London News & Search
London’s provincial jail still suffers from gaps in health care, a lack of programming, improper supervision, smuggling and labour problems, an annual report concludes.
But an equally pressing problem remains unfair media coverage of the jail, the community advisory board of Elgin-Middlesex Detention Centre (EMDC) concludes in a report released Friday.
The board takes specific aim at recent The London Free Press series, Indiscernible, which examined the 2014 death at EMDC of St. Thomas realtor Jamie High, and which won Canada’s highest award for public service journalism.
“An ongoing London Free Press series, Indiscernible, is evidence of the ‘old news,’ misinformation and bias that community members are provided, in the absence of timely and direct communication from the (Ministry of Community Safety and Correctional Services,)” the report concludes.
The series, published last fall, last month won the Michener Award, considered the highest honour in the industry, and a Canadian Journalism Foundation award for excellence.
High, 40, died in December 2014 from complications due to alcohol withdrawal while in EMDC custody.
Only six weeks ago, Raymond George Major, 52, died apparently after struggling with drug withdrawal while in EMDC custody.
“Is that death also ‘old news’?”, London lawyer and inmate advocate Kevin Egan said Friday.
“Some of the concerns the board raises are good ones,” he said.
But the board relied on meetings with staff and managers, and site visits that rarely reflected the reality of EMDC, Egan said.
He noted the 15 site visits included three tours with politicians, when EMDC is typically cleaned up and inmate populations reduced, a diversity lunch on Aboriginal Day of Solidarity, a carol sing and gift exchange, and two faith services.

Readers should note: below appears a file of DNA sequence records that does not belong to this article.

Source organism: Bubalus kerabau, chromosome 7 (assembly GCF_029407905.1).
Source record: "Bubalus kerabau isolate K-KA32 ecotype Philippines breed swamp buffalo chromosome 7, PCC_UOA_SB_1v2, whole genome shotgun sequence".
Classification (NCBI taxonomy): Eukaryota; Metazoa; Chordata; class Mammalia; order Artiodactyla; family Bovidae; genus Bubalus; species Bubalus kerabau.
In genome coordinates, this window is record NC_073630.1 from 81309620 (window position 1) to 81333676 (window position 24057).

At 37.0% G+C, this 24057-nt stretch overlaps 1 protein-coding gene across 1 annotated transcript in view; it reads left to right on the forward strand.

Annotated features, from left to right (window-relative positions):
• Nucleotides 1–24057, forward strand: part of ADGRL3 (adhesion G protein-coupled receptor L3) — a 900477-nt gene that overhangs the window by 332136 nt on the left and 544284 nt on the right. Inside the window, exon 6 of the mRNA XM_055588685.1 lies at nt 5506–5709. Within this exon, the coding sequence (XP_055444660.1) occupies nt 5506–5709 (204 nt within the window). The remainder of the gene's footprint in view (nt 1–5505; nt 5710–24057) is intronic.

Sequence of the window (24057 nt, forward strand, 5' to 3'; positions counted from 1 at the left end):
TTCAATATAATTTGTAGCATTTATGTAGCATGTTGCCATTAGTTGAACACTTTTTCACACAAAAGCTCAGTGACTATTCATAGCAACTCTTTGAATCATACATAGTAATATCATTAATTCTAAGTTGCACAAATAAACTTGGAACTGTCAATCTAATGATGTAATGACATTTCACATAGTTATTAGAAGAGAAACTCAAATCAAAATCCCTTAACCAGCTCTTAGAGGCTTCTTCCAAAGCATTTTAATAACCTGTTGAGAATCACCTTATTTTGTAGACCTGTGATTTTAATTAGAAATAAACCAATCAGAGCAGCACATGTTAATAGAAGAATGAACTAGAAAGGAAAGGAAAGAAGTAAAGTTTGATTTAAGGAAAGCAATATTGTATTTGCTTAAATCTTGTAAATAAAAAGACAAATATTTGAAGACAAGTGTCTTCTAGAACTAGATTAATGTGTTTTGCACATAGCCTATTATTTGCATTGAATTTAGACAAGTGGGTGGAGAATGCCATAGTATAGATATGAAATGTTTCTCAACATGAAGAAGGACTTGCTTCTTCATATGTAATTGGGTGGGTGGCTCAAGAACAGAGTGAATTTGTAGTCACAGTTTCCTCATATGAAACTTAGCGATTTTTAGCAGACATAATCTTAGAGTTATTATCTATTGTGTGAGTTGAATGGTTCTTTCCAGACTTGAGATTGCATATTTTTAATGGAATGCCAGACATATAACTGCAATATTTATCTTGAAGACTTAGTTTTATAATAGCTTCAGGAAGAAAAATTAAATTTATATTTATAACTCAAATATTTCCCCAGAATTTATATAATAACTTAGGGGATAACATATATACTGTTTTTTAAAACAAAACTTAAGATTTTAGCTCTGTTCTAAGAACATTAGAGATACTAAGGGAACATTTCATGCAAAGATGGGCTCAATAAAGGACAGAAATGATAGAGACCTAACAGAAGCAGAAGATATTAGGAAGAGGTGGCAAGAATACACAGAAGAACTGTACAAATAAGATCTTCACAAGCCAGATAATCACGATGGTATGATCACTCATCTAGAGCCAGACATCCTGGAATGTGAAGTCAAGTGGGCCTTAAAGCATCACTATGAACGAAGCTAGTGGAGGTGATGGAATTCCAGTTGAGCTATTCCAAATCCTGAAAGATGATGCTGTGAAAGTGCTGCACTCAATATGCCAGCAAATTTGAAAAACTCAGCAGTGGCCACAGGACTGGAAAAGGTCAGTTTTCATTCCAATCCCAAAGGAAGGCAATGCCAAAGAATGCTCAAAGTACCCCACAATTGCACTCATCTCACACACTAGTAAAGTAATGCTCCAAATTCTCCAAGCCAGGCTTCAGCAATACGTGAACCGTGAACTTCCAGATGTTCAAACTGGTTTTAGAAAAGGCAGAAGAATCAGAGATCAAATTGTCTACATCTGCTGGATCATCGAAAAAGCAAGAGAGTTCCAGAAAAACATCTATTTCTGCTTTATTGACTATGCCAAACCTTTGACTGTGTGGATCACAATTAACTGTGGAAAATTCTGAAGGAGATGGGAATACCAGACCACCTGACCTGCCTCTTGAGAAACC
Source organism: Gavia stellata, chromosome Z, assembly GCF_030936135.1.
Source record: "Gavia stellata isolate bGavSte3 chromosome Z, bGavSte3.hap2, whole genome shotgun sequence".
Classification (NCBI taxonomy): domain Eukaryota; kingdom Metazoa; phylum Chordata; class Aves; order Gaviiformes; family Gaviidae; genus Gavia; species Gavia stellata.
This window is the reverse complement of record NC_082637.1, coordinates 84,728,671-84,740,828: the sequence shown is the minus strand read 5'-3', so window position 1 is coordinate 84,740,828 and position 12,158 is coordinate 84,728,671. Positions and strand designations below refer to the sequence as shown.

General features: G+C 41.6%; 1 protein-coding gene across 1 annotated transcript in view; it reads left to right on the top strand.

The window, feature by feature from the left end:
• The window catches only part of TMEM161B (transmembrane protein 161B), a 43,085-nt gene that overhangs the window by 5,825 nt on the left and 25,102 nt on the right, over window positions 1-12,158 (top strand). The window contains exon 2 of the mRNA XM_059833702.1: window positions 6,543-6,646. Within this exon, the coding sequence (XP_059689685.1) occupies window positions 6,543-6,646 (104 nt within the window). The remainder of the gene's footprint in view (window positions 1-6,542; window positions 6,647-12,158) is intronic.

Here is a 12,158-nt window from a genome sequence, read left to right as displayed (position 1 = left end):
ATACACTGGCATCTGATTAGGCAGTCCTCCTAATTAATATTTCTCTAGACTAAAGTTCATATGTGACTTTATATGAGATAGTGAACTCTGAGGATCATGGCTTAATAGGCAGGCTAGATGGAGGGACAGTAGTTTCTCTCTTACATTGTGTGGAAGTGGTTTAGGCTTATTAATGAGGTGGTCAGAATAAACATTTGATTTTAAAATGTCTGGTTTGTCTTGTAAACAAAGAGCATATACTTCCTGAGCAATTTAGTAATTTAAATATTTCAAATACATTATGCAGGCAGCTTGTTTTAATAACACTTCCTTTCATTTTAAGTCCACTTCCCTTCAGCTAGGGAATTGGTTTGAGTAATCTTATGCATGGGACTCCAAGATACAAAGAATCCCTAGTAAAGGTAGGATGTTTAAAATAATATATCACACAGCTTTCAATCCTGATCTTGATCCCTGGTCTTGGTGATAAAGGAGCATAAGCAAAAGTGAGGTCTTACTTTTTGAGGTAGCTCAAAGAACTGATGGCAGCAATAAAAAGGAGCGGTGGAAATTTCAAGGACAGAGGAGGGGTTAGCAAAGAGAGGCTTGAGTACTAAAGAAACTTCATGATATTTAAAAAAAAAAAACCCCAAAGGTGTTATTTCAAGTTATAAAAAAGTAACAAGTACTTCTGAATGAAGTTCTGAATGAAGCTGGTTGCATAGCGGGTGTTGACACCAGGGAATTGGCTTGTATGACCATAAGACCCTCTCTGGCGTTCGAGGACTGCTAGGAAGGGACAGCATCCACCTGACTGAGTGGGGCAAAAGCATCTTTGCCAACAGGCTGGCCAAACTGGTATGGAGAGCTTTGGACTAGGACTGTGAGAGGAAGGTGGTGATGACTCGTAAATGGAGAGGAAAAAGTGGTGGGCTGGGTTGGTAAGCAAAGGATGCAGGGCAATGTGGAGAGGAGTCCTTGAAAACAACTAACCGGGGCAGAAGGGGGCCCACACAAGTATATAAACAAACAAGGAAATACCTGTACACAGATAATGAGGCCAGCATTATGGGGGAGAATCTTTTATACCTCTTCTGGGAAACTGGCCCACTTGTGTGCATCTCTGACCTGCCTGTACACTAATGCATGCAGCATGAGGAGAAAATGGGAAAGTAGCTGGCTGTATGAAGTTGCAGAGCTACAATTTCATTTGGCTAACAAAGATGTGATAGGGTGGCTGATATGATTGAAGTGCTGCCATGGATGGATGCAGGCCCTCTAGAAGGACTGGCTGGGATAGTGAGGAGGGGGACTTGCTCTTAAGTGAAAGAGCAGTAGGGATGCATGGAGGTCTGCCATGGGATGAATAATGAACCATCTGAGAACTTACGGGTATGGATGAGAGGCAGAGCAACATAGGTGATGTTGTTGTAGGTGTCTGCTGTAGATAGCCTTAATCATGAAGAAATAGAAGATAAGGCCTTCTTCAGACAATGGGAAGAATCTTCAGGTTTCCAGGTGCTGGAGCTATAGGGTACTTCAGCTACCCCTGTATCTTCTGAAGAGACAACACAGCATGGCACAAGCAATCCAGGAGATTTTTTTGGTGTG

“It seems to me they are not rolling up their sleeves and getting their hands dirty. I don’t see in this report anything about input from inmates,” Egan said.
Set up by the province to help improve jail conditions, community advisory boards report to the corrections ministry, which then gets to prepare responses to concerns raised and recommendations before the report is released to the public.
The 2016 report on EMDC was finished in March, with the review from the ministry beginning sometime after May 9, according to the correspondence that accompanied the report.
“Here it is the middle of 2017 and we’re getting the report for 2016,” Egan said.
The report notes improvements at EMDC, saying lockdowns have been reduced, sick leave lessened, and some health care changes have been made.
But the report raises concerns about smuggling into the jail, the physical design that prevents correctional officers from directly observing inmates and the inability of EMDC managers to speak directly to media. (Several years ago, media requests were directed to the ministry).
“Inmate health care, particularly mental health care, is an ongoing issue,” the board concluded.
Inmates with mental health and addiction issues are kept in segregation at EMDC, and other jails in Ontario.
The province responded to the report by noting it is hiring 24 more people associated with segregation at EMDC, including two mental health nurses, two psychologists, two social workers and six recreation workers.
But EMDC has no infirmary and correctional officers note there is no other place but segregation for mentally ill inmates.
“Structural changes will be required to address the overuse of SEG (segregation),” the community advisory board states.
The report makes 14 recommendations, including the building of a sweat lodge and training in Indigeneous culture for staff.
Two trainers have been hired and training should begin this summer, the ministry responded.
The ministry says it is still trying to figure out the best place to build a sweat lodge.
The report also recommends physical recreation programs be run at EMDC.
“EMDC is also exploring the use of the gymnasium to run programs for clients. However, the gym facilities may require a retrofit,” the ministry responded.
The report recommends EMDC managers be allowed to speak to reporters, who now must rely on corrections ministry spokespersons for comment and answers.
“The ‘troubled EMDC’ reputation resonates with the public when they are not provided with timely facts from properly trained and authorized staff,” the report states.
The ministry responded to the report by saying media requests are answered more quickly now, but stopped short of agreeing institution managers be allowed to talk to reporters.
London News & Search